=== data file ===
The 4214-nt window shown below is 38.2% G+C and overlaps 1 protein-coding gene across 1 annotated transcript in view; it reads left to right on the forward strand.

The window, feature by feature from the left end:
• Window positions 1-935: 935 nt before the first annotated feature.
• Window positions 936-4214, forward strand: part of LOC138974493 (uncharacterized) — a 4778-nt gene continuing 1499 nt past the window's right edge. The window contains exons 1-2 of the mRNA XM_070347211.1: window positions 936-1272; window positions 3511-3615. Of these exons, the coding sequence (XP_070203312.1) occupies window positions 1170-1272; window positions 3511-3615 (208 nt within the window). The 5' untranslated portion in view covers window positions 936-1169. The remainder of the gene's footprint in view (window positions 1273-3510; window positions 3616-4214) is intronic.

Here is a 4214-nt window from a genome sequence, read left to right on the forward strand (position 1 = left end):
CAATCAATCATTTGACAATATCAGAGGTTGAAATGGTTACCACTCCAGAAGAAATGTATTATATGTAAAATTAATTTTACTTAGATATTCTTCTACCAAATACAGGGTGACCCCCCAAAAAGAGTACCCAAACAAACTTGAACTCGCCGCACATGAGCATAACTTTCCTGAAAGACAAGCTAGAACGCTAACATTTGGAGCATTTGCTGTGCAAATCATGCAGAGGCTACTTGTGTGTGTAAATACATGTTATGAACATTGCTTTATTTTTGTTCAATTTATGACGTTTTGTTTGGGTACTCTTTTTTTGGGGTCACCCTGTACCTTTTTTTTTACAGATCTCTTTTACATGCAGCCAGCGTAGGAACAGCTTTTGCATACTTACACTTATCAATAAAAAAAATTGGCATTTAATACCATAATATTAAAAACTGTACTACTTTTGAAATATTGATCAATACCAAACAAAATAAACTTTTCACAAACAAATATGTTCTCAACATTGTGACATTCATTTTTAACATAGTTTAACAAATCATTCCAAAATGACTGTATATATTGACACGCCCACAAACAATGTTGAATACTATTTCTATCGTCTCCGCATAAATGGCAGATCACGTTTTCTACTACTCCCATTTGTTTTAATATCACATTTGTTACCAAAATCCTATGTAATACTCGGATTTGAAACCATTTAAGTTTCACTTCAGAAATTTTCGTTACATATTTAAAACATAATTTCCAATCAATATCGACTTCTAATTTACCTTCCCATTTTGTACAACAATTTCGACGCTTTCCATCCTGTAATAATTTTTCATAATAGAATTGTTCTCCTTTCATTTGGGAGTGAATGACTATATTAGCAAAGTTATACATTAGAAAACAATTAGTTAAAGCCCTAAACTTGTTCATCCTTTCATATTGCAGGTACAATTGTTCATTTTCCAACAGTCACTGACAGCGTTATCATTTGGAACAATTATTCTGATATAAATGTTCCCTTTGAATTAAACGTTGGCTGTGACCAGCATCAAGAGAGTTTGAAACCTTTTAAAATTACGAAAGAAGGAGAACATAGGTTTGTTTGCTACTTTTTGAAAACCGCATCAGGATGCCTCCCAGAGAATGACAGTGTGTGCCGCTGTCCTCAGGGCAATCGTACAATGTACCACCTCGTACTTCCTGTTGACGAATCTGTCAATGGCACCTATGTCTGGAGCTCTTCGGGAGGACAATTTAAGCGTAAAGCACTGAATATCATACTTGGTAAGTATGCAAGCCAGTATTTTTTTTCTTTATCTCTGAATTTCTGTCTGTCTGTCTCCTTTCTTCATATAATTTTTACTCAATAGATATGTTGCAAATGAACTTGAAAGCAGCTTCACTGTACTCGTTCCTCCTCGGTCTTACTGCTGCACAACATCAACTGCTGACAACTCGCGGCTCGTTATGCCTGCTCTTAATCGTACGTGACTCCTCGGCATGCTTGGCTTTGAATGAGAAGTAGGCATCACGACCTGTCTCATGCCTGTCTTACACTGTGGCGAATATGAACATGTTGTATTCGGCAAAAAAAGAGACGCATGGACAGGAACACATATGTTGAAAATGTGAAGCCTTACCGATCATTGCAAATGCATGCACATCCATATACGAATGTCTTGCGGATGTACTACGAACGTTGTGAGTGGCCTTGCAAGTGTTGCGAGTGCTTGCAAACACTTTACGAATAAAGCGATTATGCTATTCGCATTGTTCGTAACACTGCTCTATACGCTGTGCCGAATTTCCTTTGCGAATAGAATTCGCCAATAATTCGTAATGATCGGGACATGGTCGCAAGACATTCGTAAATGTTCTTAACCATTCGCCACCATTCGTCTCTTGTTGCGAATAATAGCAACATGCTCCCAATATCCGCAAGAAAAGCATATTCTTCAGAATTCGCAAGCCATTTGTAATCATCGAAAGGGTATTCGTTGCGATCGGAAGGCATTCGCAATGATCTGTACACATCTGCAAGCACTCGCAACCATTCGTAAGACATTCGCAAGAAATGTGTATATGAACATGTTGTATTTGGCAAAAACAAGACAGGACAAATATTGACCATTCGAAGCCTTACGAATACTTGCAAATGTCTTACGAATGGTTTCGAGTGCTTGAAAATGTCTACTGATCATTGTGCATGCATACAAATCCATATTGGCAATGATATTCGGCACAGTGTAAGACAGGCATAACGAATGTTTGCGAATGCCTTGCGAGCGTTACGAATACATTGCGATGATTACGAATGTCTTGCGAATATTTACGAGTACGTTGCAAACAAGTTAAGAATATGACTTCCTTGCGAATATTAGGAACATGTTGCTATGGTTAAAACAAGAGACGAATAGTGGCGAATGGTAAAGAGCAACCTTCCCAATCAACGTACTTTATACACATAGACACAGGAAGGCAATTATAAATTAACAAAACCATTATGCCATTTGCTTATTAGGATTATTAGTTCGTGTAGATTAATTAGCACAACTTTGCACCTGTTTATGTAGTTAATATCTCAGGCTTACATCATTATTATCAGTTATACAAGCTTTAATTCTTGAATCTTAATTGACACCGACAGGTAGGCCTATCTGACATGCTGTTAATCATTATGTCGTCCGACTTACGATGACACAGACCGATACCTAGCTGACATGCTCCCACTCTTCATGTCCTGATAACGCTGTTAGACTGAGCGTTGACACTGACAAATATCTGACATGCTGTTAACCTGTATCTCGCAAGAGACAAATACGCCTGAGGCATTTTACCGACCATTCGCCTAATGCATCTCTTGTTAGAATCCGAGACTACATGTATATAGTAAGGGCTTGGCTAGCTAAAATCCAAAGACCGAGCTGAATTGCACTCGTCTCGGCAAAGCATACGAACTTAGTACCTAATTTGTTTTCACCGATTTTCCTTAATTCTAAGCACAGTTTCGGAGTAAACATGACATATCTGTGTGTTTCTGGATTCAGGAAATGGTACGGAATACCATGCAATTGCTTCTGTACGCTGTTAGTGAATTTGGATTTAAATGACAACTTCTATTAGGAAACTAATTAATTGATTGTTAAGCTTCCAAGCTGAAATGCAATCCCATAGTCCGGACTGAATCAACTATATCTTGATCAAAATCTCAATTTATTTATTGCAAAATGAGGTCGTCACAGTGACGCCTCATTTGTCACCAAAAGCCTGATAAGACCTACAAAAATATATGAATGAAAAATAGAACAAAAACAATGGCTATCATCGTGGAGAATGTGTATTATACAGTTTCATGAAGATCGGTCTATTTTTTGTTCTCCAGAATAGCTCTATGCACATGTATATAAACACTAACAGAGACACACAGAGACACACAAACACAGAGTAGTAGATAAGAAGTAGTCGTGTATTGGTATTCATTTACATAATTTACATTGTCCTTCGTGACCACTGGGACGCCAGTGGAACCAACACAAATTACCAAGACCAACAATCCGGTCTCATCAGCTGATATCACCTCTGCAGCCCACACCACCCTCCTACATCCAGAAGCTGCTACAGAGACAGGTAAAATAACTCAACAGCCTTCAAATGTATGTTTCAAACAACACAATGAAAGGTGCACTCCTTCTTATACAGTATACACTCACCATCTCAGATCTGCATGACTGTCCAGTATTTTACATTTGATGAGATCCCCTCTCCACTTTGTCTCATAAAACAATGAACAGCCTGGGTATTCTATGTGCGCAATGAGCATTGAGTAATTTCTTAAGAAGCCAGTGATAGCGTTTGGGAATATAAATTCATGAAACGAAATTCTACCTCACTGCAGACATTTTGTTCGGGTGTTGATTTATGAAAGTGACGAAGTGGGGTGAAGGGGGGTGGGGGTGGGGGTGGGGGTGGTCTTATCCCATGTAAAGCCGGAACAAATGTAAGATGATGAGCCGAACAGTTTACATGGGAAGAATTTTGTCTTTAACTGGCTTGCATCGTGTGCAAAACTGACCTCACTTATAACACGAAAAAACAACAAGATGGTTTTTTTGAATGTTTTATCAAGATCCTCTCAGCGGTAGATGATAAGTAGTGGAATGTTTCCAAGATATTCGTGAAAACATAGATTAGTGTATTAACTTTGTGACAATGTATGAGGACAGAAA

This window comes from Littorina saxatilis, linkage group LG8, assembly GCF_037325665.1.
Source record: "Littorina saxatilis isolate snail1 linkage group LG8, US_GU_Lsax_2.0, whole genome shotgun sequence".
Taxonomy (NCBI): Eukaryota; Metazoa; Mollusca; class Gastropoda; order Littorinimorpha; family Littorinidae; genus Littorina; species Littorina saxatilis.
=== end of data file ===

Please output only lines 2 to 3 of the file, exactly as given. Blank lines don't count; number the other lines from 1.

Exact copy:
The window, feature by feature from the left end:
• Window positions 1-935: 935 nt before the first annotated feature.